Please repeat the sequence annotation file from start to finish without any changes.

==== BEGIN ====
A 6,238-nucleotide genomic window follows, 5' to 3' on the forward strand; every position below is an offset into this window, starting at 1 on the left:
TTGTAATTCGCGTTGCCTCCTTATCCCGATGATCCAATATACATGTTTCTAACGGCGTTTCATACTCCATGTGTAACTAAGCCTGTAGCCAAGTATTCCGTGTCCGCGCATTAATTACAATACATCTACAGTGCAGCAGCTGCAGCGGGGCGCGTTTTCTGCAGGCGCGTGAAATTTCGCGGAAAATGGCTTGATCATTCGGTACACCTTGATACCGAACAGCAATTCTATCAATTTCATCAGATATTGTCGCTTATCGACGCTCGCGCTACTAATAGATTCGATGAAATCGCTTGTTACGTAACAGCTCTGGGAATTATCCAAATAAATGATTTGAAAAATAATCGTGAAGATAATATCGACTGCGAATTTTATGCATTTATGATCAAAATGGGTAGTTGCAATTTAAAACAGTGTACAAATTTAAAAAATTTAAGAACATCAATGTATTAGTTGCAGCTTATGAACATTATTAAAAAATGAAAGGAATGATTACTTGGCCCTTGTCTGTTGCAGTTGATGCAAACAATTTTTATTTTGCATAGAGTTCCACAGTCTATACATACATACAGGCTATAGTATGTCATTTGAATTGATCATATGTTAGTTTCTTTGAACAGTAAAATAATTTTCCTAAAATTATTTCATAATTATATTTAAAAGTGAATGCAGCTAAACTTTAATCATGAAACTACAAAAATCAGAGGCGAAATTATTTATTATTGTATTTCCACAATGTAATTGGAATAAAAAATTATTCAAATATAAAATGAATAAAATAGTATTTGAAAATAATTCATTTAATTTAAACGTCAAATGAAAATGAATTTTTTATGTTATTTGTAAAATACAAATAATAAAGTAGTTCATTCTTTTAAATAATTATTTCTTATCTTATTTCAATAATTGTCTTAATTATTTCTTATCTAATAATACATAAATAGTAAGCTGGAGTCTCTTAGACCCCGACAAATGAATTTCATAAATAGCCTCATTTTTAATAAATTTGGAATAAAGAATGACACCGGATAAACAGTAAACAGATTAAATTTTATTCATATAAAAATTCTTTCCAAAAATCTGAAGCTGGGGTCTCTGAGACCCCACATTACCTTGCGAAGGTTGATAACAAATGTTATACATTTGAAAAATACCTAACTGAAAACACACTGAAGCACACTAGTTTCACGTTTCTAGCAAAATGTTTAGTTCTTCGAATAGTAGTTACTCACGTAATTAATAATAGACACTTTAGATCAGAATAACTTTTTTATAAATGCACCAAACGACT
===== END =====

A 6,238-nucleotide genomic window follows, 5' to 3' on the forward strand; every position below is an offset into this window, starting at 1 on the left:
TTGTAATTCGCGTTGCCTCCTTATCCCGATGATCCAATATACATGTTTCTAACGGCGTTTCATACTCCATGTGTAACTAAGCCTGTAGCCAAGTATTCCGTGTCCGCGCATTAATTACAATACATCTACAGTGCAGCAGCTGCAGCGGGGCGCGTTTTCTGCAGGCGCGTGAAATTTCGCGGAAAATGGCTTGATCATTCGGTACACCTTGATACCGAACAGCAATTCTATCAATTTCATCAGATATTGTCGCTTATCGACGCTCGCGCTACTAATAGATTCGATGAAATCGCTTGTTACGTAACAGCTCTGGGAATTATCCAAATAAATGATTTGAAAAATAATCGTGAAGATAATATCGACTGCGAATTTTATGCATTTATGATCAAAATGGGTAGTTGCAATTTAAAACAGTGTACAAATTTAAAAAATTTAAGAACATCAATGTATTAGTTGCAGCTTATGAACATTATTAAAAAATGAAAGGAATGATTACTTGGCCCTTGTCTGTTGCAGTTGATGCAAACAATTTTTATTTTGCATAGAGTTCCACAGTCTATACATACATACAGGCTATAGTATGTCATTTGAATTGATCATATGTTAGTTTCTTTGAACAGTAAAATAATTTTCCTAAAATTATTTCATAATTATATTTAAAAGTGAATGCAGCTAAACTTTAATCATGAAACTACAAAAATCAGAGGCGAAATTATTTATTATTGTATTTCCACAATGTAATTGGAATAAAAAATTATTCAAATATAAAATGAATAAAATAGTATTTGAAAATAATTCATTTAATTTAAACGTCAAATGAAAATGAATTTTTTATGTTATTTGTAAAATACAAATAATAAAGTAGTTCATTCTTTTAAATAATTATTTCTTATCTTATTTCAATAATTGTCTTAATTATTTCTTATCTAATAATACATAAATAGTAAGCTGGAGTCTCTTAGACCCCGACAAATGAATTTCATAAATAGCCTCATTTTTAATAAATTTGGAATAAAGAATGACACCGGATAAACAGTAAACAGATTAAATTTTATTCATATAAAAATTCTTTCCAAAAATCTGAAGCTGGGGTCTCTGAGACCCCACATTACCTTGCGAAGGTTGATAACAAATGTTATACATTTGAAAAATACCTAACTGAAAACACACTGAAGCACACTAGTTTCACGTTTCTAGCAAAATGTTTAGTTCTTCGAATAGTAGTTACTCACGTAATTAATAATAGACACTTTAGATCAGAATAACTTTTTTATAAATGCACCAAACGACT